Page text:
Women of the baby boomer generation know and trust Iris Krasnow as a writer who speaks candidly to the issues that concern them most. Read more...
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Women of the baby boomer generation know and trust Iris Krasnow as a writer who speaks candidly to the issues that concern them most. In the months following the publication of her most recent book, "The Secret Lives of Wives," Krasnow addressed thousands of women, and she discovered that two subjects dominated her audiences' conversations: sex and change. Whether women are worried about marriage and divorce or illness and death, they're all asking: "How do I handle the shifts in my sexuality caused by these events?" "Sex After . . ." holds the answers to everything from regaining sexual confidence after childbirth and breast cancer to navigating the dating scene in senior communities.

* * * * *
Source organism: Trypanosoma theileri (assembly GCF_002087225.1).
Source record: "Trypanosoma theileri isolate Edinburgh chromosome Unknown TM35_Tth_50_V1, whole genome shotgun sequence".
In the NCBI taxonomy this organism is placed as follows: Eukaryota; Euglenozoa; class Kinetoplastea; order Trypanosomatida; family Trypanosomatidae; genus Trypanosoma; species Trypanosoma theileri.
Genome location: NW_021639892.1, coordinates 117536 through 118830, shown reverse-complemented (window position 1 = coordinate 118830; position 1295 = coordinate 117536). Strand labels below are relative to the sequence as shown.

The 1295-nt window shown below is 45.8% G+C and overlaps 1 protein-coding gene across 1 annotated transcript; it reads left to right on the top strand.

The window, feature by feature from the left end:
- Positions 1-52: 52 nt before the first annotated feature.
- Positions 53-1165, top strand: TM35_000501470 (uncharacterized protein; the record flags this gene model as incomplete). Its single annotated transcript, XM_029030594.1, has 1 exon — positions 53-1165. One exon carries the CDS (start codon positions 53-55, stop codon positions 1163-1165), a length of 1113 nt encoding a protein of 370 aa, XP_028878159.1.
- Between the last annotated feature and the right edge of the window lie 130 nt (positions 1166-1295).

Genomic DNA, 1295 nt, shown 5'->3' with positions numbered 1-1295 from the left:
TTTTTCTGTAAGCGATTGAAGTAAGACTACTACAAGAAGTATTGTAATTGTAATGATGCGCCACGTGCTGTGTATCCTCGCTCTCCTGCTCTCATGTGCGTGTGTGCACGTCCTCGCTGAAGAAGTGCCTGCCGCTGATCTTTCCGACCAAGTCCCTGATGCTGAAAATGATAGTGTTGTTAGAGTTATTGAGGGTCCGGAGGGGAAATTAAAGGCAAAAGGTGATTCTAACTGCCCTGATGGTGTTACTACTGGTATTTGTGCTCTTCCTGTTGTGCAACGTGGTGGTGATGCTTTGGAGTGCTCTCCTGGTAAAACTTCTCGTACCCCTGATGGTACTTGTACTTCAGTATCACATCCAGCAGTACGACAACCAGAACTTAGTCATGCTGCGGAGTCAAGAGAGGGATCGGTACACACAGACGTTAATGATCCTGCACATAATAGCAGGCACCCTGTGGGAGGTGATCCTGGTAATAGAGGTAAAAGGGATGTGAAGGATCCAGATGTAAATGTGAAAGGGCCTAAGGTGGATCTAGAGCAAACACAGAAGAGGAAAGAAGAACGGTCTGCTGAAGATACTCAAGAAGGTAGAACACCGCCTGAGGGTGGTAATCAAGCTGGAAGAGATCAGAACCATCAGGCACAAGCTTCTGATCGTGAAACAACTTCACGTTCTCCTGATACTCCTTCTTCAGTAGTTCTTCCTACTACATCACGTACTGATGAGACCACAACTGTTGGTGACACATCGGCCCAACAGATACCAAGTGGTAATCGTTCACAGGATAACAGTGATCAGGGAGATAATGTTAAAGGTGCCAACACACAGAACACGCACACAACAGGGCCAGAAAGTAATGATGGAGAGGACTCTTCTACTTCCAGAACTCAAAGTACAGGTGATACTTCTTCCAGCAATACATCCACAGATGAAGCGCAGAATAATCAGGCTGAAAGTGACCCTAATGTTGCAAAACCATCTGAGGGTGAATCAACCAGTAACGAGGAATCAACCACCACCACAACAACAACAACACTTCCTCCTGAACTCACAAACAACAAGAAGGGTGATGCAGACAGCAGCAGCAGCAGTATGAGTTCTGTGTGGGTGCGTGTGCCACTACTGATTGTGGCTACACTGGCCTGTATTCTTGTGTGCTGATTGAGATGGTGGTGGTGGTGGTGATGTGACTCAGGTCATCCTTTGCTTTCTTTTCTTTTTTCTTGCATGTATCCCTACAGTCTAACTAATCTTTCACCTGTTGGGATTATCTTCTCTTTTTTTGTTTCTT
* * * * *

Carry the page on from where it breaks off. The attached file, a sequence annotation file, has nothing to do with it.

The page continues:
As with all of Krasnow's books since her "New York Times" bestseller "Surrendering to Marriage," the narrative is driven by real women's stories: raw, intimate, and, most importantly, true. Prescriptive, emancipating, and insightful, "Sex After . . . "addresses a range of circumstances, including what happens:
When you or your spouse doesn't want sex anymore After cancer, amputation, PTSD, or another illness maims the body If you come out of the closet at middle age When your marriage is damaged by adultery If you're dating again after twenty-five years with the same sexual partner When your husband is addicted to Viagra